(Corrects to show Safran (not A&D) identified its key suppliers, paragraph 4)
PARIS, Oct 30 (Reuters) - The head of French aerospace group Safran said on Friday it is closely watching specialist materials supplier Aubert & Duval (A&D) and did not rule out taking a stake in the troubled Eramet unit, one of its critical suppliers.
Mining company Eramet said in June it had launched a strategic review of A&D, after severe economic damage from the coronavirus crisis, and would consider all options.
French newspaper La Tribune later reported that Safran and planemaker Airbus were considering taking control of A&D to prop it up alongside Ace Aero Partenaires, an aviation recovery investment fund to which both have contributed cash.
Safran CEO Philippe Petitcolin said on Friday it had identified its key suppliers during a risk review.
“Aubert & Duval is one those critical suppliers and so we’re watching very closely the future of Aubert & Duval which seems a little complicated,” Petitcolin told reporters.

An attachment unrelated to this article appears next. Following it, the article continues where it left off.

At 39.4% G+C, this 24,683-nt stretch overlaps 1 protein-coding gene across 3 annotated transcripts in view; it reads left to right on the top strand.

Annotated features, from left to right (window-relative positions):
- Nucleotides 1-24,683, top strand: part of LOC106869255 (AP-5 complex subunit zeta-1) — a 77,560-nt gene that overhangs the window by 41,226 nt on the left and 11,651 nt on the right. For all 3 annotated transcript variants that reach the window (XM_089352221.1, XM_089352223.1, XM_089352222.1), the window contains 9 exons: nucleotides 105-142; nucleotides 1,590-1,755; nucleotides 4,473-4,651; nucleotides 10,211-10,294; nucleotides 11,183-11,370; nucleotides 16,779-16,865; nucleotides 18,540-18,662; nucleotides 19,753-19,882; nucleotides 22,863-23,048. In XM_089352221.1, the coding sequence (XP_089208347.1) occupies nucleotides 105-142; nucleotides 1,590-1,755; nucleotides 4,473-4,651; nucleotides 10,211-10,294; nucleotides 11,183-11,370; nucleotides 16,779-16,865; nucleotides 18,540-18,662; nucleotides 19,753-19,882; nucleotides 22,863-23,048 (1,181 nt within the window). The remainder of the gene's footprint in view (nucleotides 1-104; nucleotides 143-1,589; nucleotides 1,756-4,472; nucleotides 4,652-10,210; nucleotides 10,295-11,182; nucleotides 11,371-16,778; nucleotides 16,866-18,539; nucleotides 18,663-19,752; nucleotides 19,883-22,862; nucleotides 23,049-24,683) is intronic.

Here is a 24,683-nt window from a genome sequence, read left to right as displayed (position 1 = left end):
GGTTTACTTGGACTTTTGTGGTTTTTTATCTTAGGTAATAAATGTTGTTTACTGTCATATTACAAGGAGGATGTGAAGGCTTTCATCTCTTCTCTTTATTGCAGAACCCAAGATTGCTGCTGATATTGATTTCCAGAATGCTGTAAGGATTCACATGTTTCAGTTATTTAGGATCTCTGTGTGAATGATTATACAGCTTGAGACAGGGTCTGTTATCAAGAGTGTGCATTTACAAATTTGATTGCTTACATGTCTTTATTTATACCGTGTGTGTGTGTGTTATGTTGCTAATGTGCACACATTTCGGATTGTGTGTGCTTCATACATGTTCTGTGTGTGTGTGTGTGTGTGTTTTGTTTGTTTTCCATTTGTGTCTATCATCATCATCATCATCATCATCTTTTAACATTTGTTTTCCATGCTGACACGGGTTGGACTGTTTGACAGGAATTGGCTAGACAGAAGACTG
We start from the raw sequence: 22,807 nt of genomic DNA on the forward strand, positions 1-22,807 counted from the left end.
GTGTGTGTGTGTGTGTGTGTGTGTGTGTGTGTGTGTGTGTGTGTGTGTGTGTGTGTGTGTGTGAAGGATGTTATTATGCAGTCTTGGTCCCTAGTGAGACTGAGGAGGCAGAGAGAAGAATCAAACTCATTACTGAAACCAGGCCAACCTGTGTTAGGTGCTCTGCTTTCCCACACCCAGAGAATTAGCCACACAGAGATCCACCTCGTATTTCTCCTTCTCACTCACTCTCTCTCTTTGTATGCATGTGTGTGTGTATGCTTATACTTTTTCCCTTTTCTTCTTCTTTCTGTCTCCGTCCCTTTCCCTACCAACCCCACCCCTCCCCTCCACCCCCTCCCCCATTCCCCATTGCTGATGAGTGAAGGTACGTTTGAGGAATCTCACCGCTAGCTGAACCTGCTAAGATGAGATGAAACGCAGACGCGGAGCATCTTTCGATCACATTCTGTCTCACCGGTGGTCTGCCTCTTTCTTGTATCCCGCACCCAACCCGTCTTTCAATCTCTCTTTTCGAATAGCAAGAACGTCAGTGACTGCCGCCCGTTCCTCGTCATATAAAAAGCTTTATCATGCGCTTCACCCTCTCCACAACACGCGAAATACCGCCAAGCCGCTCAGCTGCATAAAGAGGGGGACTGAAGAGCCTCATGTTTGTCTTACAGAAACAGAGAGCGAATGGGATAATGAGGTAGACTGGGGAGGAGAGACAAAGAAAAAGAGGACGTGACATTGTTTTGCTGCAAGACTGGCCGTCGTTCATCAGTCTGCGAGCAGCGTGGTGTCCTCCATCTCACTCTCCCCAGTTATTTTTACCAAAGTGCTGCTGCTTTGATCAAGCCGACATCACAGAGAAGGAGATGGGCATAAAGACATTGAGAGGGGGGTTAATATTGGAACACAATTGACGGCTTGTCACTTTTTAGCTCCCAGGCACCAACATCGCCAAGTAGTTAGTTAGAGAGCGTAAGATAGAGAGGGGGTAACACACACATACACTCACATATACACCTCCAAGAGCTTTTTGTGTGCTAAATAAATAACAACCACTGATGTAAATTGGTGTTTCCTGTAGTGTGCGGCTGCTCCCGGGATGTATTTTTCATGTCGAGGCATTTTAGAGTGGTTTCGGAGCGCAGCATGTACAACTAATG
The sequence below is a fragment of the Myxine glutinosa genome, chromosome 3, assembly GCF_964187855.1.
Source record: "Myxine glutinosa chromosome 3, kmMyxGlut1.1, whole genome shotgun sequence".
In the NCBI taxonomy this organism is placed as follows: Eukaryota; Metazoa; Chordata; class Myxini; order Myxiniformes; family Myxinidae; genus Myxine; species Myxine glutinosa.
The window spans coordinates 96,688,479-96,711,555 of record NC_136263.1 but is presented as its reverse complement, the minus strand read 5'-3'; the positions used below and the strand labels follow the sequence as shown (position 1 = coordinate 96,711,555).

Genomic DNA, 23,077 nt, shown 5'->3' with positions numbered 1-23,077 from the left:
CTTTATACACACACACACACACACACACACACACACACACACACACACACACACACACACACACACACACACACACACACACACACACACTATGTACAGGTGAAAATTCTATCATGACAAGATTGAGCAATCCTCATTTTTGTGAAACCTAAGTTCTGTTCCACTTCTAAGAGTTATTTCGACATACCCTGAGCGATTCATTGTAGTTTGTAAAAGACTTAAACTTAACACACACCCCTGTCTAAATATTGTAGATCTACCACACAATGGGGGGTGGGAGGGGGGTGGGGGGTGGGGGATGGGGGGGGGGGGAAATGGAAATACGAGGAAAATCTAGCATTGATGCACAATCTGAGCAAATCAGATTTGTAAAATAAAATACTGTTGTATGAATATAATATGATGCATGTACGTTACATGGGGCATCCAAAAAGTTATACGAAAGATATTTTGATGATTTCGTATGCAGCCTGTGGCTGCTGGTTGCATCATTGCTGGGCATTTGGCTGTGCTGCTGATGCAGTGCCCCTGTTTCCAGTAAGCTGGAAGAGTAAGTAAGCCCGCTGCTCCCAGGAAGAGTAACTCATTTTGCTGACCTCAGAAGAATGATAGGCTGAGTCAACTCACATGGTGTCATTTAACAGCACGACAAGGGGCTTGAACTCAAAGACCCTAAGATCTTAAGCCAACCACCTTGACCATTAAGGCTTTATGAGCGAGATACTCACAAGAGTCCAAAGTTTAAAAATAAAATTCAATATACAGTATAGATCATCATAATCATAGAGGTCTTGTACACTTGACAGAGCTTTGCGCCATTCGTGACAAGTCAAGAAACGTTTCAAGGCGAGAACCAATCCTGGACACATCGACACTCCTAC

But any move to rescue the company would not signal a shift in Safran’s broader reluctance to buy out suppliers.
“We don’t seek to vertically integrate our supply chain but to ensure we can continue to produce in the long term,” he said.
“That’s our objective. Whether that means taking a stake, that’s possible, but there is also the (Ace) fund.”
A&D is seen as emblematic of the turbulence hitting suppliers in the Occitanie region, southwest France, where a total of 40,000 aerospace jobs are seen at risk.
Its advanced superalloys are used in engines for the French Rafale fighter and the LEAP commercial engine, co-produced for Boeing and Airbus by Safran and General Electric.
Airbus is also A&D’s biggest direct customer.
Industry sources have said talks remain at an early stage with Airbus and Safran, which is also one of Boeing’s biggest suppliers, uncertain about how to structure any co-operation.
Airbus and Ace were not immediately available for comment. (Reporting by Tim Hepher; editing by Jason Neely)